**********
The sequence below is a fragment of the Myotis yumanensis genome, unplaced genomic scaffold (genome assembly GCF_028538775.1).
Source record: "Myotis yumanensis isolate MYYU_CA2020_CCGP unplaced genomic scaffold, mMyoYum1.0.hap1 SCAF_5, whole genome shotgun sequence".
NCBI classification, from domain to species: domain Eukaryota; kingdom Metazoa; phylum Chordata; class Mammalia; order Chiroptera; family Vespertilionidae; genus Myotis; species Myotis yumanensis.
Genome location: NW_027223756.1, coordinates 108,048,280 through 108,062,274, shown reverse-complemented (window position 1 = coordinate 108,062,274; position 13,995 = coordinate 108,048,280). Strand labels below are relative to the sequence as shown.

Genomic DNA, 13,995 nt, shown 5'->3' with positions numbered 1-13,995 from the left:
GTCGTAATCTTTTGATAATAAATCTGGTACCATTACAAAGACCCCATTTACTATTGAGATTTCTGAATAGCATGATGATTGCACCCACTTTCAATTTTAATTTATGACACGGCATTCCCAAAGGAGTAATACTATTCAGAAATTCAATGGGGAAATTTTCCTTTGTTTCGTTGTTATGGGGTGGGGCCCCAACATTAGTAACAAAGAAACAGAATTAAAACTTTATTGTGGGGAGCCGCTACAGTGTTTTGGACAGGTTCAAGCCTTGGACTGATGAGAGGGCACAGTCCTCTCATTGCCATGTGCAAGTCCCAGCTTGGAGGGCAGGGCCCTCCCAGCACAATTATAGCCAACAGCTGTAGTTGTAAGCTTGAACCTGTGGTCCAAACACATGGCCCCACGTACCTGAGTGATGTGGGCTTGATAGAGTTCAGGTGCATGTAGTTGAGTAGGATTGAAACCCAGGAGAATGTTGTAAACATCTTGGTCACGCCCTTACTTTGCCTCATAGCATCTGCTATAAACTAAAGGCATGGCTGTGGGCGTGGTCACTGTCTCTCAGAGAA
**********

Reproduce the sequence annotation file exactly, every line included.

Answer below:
The sequence below is a fragment of the Myotis yumanensis genome, unplaced genomic scaffold (genome assembly GCF_028538775.1).
Source record: "Myotis yumanensis isolate MYYU_CA2020_CCGP unplaced genomic scaffold, mMyoYum1.0.hap1 SCAF_5, whole genome shotgun sequence".
NCBI classification, from domain to species: domain Eukaryota; kingdom Metazoa; phylum Chordata; class Mammalia; order Chiroptera; family Vespertilionidae; genus Myotis; species Myotis yumanensis.
Genome location: NW_027223756.1, coordinates 108,048,280 through 108,062,274, shown reverse-complemented (window position 1 = coordinate 108,062,274; position 13,995 = coordinate 108,048,280). Strand labels below are relative to the sequence as shown.

Genomic DNA, 13,995 nt, shown 5'->3' with positions numbered 1-13,995 from the left:
GTCGTAATCTTTTGATAATAAATCTGGTACCATTACAAAGACCCCATTTACTATTGAGATTTCTGAATAGCATGATGATTGCACCCACTTTCAATTTTAATTTATGACACGGCATTCCCAAAGGAGTAATACTATTCAGAAATTCAATGGGGAAATTTTCCTTTGTTTCGTTGTTATGGGGTGGGGCCCCAACATTAGTAACAAAGAAACAGAATTAAAACTTTATTGTGGGGAGCCGCTACAGTGTTTTGGACAGGTTCAAGCCTTGGACTGATGAGAGGGCACAGTCCTCTCATTGCCATGTGCAAGTCCCAGCTTGGAGGGCAGGGCCCTCCCAGCACAATTATAGCCAACAGCTGTAGTTGTAAGCTTGAACCTGTGGTCCAAACACATGGCCCCACGTACCTGAGTGATGTGGGCTTGATAGAGTTCAGGTGCATGTAGTTGAGTAGGATTGAAACCCAGGAGAATGTTGTAAACATCTTGGTCACGCCCTTACTTTGCCTCATAGCATCTGCTATAAACTAAAGGCATGGCTGTGGGCGTGGTCACTGTCTCTCAGAGAA